US Cellular is only available in about half the country. It has a reputation for good customer service, but has been suffering recently in our surveys as readers have said its prices and LTE network quality don’t match up to some of the alternatives.
There are also plenty of virtual operators that use the big three networks, but offer lower monthly rates, cheaper international calls, or other benefits. They’re usually better for lighter users and most don’t have family plans.
AT&T owns Cricket, T-Mobile owns Metro by T-Mobile, Verizon owns Visible, and Google owns Google Fi. Last September, Verizon made a bid for Tracfone and its spin-off brands, but the acquisition is under scrutiny from the FCC. We spotlight some of our favorite virtual operators in our roundup of the best cheap phone plans.
Do You Need a 5G Phone?
5G arrived in 2019, and most new smartphones now support some form of 5G. But though 5G may change everything in the future, it’s not going to happen immediately. Currently, all three carriers rely on “nationwide” 5G systems that largely use 4G-sized channels at 4G-like speeds. We’ll have a detailed picture of the current state of 5G when the 2021 edition of our Fastest Mobile Networks feature comes out in August.
If you are looking for a future-proof 5G phone, look for one that supports the new C-band, which will come into play on AT&T and Verizon in late 2021 and beyond. You can find more 5G recommendations on our list of the best 5G phones.
(One note: you may see a “5G E” icon on your existing AT&T phone. That isn’t 5G; it is a marketing ploy. Your phone is still running on 4G.)
Locked vs. Unlocked Phones
As carriers have moved to increasingly more confusing service and pricing plans, the value of unlocked phones has been rising accordingly.
Unlocked phones are bought from a third-party store or directly from the manufacturer, and aren’t tied to a specific carrier. Usually, you can use them with AT&T or T-Mobile. But some popular unlocked phones work on all three major carriers. If you want the best flexibility, look for a recent Apple iPhone, Google Pixel, Samsung flagship, or Motorola phone.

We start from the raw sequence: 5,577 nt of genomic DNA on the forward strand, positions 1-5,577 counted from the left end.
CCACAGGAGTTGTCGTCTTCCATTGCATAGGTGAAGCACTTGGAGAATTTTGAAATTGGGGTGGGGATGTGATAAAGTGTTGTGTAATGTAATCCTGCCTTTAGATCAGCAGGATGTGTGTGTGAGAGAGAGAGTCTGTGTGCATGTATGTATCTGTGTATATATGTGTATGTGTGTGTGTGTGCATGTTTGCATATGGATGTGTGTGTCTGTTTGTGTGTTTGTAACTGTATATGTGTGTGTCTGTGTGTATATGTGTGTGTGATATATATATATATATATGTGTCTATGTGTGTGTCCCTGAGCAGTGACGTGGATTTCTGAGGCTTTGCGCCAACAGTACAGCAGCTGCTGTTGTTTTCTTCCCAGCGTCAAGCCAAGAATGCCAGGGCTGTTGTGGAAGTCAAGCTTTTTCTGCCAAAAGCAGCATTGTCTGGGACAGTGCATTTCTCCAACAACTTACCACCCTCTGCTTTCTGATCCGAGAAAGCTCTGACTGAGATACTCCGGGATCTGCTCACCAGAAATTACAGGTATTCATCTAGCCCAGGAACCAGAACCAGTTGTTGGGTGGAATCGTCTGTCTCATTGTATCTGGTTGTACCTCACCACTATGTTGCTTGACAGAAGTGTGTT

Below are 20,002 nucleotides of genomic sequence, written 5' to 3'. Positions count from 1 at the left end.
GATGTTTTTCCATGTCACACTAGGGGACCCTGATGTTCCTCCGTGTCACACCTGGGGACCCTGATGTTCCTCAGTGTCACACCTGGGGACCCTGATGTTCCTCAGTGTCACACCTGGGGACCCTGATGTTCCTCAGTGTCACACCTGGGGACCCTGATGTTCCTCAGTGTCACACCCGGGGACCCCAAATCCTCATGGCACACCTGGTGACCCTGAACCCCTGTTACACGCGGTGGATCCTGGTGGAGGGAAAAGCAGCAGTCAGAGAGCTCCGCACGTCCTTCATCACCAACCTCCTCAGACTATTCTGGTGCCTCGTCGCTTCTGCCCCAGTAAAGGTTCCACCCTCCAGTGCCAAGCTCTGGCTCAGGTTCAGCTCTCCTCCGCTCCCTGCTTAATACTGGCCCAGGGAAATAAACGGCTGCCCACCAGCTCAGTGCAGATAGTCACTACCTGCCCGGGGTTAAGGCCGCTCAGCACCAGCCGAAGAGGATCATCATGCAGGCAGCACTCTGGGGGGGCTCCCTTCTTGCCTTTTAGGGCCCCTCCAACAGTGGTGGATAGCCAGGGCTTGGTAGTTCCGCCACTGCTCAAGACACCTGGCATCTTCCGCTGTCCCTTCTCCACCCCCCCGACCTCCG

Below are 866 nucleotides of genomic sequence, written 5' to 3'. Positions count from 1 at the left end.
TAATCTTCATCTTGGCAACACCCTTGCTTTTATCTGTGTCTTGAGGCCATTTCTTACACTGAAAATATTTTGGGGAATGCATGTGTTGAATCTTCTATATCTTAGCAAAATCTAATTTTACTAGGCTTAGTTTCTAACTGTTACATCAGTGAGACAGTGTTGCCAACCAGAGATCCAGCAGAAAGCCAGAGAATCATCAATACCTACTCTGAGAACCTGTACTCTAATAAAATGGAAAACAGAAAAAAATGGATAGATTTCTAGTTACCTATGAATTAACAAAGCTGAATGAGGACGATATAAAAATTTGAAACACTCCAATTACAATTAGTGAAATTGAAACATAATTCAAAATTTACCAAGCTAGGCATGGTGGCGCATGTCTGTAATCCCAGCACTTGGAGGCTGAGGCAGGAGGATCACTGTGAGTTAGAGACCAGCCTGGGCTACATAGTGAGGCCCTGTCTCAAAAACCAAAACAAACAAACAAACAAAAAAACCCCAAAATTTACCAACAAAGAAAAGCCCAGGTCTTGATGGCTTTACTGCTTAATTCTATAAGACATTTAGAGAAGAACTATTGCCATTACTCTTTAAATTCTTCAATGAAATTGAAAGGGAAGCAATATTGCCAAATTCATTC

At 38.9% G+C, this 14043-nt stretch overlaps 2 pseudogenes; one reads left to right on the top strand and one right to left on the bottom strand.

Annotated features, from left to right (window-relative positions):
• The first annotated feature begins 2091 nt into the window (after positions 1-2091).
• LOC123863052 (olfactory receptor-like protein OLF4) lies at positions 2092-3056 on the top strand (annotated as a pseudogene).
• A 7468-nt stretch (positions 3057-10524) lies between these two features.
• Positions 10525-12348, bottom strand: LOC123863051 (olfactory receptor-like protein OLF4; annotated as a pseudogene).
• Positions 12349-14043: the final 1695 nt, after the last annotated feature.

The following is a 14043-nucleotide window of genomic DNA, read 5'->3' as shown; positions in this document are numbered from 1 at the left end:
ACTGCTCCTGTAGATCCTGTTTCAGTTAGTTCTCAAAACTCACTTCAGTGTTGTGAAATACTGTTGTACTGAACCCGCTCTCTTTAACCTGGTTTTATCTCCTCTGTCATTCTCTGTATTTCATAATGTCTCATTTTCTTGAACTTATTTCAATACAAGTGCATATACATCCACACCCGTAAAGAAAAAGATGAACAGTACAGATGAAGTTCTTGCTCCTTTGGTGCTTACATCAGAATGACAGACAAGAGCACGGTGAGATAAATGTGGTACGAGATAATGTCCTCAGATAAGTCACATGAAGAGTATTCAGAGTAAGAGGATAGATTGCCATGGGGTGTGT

In the past, unlocked phones typically worked on all the major carriers, but 5G phones are a different story. Apple, Google, and Samsung’s 5G phones will work every US carrier, but many other brands either have limited band support or are only certified for specific carriers. AT&T customers should take extra caution before buying an unlocked 5G phone, since many phones that will theoretically work on its network have yet to be certified by the carrier.
What Is the Best Smartphone?
As more people become accustomed to instant email, web, music, and messaging access at all times of the day, regardless of where they are, smartphones have become almost indispensable. That said, there’s plenty of variety out there—not to mention devotees of specific OS platforms. Sometimes, a platform’s user interface or app selection just speaks to you, and that’s all there is to it. With that in mind, and at the risk of attracting flames, let’s break it down as well as we can for those who aren’t so fully vested.
There’s actually less diversity in smartphone platforms and designs than there was a few years ago. Right now, Android and iOS are the two top smartphone platforms, both in US sales and in the availability of third-party apps. The iPhone has the best app store and the best media features. But Apple’s tightly controlled ecosystem can feel stifling to some, and iOS isn’t easy to customize or modify. There’s far more variety among Android handsets, and Android’s open-source nature makes it a tweaker’s dream. But it also means fragmented third-party app compatibility, occasional bugs, carrier-installed bloatware you can’t remove, and scattered, often sporadic OS updates.
Admin Note: This article is from PC Magazine.